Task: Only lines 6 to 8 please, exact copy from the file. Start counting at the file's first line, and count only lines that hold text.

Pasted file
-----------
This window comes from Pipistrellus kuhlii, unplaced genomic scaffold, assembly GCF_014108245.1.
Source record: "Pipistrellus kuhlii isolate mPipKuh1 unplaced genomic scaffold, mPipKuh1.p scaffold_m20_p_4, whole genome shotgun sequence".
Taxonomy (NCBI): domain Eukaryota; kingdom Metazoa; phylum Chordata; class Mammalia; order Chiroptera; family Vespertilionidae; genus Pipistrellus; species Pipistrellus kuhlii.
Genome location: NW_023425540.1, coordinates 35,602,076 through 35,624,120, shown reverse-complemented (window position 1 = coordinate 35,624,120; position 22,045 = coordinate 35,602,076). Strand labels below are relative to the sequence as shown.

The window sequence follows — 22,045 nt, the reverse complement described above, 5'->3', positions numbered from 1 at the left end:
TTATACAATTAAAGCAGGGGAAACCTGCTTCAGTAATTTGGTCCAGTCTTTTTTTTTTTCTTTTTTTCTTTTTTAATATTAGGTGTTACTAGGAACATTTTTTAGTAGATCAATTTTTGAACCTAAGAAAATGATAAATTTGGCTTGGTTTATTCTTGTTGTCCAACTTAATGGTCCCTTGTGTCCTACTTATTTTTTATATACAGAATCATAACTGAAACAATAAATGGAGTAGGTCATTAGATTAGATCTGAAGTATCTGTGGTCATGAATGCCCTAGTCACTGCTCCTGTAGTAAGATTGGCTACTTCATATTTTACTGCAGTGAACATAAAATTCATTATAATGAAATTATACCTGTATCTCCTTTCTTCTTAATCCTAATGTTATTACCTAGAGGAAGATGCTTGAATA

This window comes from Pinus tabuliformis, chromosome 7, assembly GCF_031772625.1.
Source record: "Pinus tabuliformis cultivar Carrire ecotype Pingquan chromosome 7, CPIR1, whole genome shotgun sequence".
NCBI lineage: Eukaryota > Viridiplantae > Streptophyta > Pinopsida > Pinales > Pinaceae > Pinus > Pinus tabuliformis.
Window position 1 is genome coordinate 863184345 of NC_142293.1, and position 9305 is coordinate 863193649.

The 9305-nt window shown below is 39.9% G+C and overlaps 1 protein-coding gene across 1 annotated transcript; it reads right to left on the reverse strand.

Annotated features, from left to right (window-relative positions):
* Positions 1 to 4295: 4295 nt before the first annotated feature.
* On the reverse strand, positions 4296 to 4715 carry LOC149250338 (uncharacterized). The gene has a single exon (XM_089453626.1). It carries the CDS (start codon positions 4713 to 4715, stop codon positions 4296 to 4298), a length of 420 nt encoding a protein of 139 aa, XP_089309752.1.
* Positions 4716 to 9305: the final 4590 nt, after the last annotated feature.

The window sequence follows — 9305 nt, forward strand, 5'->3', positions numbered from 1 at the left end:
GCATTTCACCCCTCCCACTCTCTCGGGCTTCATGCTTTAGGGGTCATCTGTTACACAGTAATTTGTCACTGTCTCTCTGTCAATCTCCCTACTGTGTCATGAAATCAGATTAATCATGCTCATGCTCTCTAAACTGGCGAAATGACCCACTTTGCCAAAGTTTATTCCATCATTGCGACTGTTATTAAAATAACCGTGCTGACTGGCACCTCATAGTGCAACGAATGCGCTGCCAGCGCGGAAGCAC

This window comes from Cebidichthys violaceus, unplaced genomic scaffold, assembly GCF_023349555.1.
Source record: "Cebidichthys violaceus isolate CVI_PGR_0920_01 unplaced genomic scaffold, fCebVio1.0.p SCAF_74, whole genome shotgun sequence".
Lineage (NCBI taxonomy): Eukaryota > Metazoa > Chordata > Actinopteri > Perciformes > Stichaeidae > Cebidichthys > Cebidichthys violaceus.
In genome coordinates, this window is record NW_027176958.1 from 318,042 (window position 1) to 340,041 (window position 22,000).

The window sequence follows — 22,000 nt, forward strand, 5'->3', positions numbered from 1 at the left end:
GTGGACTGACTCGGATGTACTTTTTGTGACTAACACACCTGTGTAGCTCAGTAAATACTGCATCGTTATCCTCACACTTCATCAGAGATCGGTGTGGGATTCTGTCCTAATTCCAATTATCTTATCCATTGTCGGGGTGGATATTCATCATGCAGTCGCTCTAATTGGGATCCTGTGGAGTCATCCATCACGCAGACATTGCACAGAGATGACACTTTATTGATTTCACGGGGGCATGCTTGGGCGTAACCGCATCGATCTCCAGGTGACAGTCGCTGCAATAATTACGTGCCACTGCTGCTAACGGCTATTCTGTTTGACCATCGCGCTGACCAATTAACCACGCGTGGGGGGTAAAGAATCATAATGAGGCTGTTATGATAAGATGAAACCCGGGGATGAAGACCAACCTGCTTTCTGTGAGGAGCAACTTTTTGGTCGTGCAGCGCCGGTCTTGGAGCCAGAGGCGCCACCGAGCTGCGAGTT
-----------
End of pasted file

TTATACAATTAAAGCAGGGGAAACCTGCTTCAGTAATTTGGTCCAGTCTTTTTTTTTTTCTTTTTTTCTTTTTTAATATTAGGTGTTACTAGGAACATTTTTTAGTAGATCAATTTTTGAACCTAAGAAAATGATAAATTTGGCTTGGTTTATTCTTGTTGTCCAACTTAATGGTCCCTTGTGTCCTACTTATTTTTTATATACAGAATCATAACTGAAACAATAAATGGAGTAGGTCATTAGATTAGATCTGAAGTATCTGTGGTCATGAATGCCCTAGTCACTGCTCCTGTAGTAAGATTGGCTACTTCATATTTTACTGCAGTGAACATAAAATTCATTATAATGAAATTATACCTGTATCTCCTTTCTTCTTAATCCTAATGTTATTACCTAGAGGAAGATGCTTGAATA

This window comes from Pinus tabuliformis, chromosome 7, assembly GCF_031772625.1.
Source record: "Pinus tabuliformis cultivar Carrire ecotype Pingquan chromosome 7, CPIR1, whole genome shotgun sequence".